But if Moses couldn’t be obedient in this little thing, how would he be obedient when the big mission needed to be executed, especially before Pharaoh? After all, about a million people were waiting to be led out of Egypt, and for this to happen, Moses had to be in a proper relationship with God. And divine leading must never be missed. Even a small sin hindering clear communication with the God of the universe would have a devastating impact on the mission.
Life Application Questions
Today’s Scripture resource reveals Moses covered with both divine anger and grace. God’s anger comes settles on him like a winter coat during high heat and humid afternoon. The increasing heat of judgment should not be missed (Exodus 4:10-17).
Moses actively underestimates God’s intention and apparently fears being abandoned, yet again. Perhaps he doubts God’s willingness to provide spiritual support, during the time he will serve as a public witness before the royal court.
Clearing his throat and with downcast eyes, Moses may have said, [About this speaking assignment Lord God Almighty,] “Pardon your servant, Lord. I have never been eloquent, neither in the past nor since you have spoken to your servant. I am slow of speech and tongue” (Exodus 4:10).
Anxiety, fear, and trepidation cover Moses heating his soul. God’s reply, “Now go; I will help you speak and will teach you what to say” (Exodus 4:12).
Moses wears his winter coat: “…Pardon your servant, Lord. Please send someone else.” God, becomes angry. “Then the Lord’s anger burned against Moses…” (Exodus 4:12-13).
Perhaps, like me, you have made people angry. My family, friends as well as other disciples have worn garments of anger because of what I said, or not said. However, it is not personal anger from others that is the focus in Exodus 4—here is the very real anger of God.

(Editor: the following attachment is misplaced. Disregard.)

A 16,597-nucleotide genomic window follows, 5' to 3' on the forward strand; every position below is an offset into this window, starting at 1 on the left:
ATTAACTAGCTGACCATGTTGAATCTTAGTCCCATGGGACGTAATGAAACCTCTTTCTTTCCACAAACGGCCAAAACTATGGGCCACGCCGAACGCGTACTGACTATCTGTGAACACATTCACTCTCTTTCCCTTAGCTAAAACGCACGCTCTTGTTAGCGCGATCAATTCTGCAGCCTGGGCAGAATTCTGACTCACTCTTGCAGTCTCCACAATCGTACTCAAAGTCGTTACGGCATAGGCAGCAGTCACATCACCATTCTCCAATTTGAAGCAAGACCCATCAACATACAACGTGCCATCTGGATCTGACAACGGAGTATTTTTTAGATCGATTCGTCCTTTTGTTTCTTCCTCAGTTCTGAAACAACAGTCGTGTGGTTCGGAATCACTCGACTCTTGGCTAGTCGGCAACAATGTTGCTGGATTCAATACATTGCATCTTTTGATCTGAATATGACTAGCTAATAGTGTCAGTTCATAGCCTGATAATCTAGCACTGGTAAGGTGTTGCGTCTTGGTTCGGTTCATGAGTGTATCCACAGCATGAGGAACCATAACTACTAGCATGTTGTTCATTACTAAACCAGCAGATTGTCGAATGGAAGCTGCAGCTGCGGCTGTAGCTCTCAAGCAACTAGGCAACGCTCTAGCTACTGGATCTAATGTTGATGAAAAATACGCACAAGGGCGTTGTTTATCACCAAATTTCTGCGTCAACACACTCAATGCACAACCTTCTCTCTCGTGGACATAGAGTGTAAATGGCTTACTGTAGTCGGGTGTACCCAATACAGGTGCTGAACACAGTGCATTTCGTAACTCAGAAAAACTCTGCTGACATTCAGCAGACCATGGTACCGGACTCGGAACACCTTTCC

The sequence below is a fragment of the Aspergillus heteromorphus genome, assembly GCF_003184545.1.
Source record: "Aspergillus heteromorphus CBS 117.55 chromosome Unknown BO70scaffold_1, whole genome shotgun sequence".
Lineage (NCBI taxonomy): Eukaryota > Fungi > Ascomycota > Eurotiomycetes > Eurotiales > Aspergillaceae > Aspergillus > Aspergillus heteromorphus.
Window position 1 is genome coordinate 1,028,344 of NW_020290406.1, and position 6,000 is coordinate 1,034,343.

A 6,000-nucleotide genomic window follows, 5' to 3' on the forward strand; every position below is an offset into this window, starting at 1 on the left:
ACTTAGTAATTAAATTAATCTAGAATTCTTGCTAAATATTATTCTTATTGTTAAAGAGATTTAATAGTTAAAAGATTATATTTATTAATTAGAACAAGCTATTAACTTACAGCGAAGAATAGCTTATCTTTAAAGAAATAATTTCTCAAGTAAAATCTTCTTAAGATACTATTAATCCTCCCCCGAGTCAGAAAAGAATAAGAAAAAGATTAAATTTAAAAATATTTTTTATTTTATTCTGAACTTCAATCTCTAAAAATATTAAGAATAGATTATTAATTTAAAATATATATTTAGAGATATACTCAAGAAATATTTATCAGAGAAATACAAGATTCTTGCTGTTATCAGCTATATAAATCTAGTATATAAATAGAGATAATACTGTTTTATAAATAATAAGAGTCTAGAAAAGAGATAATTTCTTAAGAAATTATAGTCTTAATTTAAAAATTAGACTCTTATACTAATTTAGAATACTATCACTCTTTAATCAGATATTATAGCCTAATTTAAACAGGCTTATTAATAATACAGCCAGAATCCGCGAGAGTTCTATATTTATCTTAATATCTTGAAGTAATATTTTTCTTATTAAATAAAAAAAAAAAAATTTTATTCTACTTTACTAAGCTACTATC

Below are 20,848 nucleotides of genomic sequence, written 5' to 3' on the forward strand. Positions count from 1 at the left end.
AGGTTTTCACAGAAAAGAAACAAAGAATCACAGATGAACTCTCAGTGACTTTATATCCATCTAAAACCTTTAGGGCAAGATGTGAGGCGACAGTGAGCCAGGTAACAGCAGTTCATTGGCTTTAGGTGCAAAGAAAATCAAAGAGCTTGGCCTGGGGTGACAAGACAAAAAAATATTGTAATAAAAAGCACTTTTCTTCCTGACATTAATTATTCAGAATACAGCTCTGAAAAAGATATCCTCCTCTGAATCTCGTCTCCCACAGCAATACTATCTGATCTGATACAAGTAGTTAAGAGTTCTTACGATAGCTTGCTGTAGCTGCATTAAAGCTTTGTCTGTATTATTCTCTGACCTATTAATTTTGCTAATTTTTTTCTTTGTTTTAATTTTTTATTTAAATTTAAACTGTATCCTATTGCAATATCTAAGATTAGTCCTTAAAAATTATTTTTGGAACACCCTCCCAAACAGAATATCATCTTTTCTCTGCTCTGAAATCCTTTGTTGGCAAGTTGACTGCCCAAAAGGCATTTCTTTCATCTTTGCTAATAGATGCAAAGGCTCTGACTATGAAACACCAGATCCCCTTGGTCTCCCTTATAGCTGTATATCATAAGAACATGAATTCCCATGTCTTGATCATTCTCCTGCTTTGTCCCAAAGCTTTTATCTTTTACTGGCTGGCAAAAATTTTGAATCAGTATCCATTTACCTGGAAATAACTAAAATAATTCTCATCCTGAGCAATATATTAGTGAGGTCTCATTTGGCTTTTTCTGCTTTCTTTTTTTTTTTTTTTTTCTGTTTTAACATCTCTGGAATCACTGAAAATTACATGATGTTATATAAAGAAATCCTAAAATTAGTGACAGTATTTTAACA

Today, and I observe blessedly, whatever amount of anger God possesses with me being me, grace through Christ, in the power of the Holy Spirit continues to cover this soul (Romans 8:1).
God seems to specialize in choosing spiritually challenged individuals like Moses and like me. Possibly like you? We have not been automatically judged as spiritually unacceptable incompetents; rather, we have been raised up and clothed with grace.
God chose Moses and there is a deep hiddenness in this choosing. The pain and trauma of Moses' birth, secret life, and childhood have born foul fruit—Moses is afraid of being abandoned.
Do you experience feelings of being abandoned by God?
Do you have spiritual disciplines which help you trust God?
The Bible is brutally honest. That’s one of the reasons I am convinced it is true.
Look at this. Moses, one of the greatest leaders of all time, resisted God’s call in his life. He tries all kinds of tactics to wiggle out of this calling and get back to his comfortable, all-too-predictable life.
Talk about a reluctant leader! I’m not sensing any enthusiasm here.
Moses literally ran away from the staff-turned-snake. What Moses really wanted to do was run away from God (like Jonah did many years later). Unlike Isaiah, Moses said, “Here I am, send anyone but me.”
This is what you call an inauspicious start. It doesn’t instill confidence. If you were rating Moses’ chances of success based on this interchange, it would not be a hopeful outcome. But God...
If Moses had been listening well, he would have heard that it was God who was going to do the heavy lifting. It was going to take someone greater than Moses to convince hard-hearted Pharaoh to let the Israelites go. “So I will stretch out my hand and strike the Egyptians with all the wonders that I will perform among them,” says God. “After that, he will let you go.”
Somehow, “all the wonders” didn’t pique Moses’ interest.
What would eventually set Israel apart from all the other nations is that the one, true God would live among them. The first lesson Moses needed to learn, if he was going to lead this people, was to believe God when he said, “I will be with you” (3:12).
I’ve heard it said that reluctant leaders make the best leaders. I don’t know if that is true or not. What I do know is that most things worth doing feel too hard...until I count God in.
How are you counting God in today?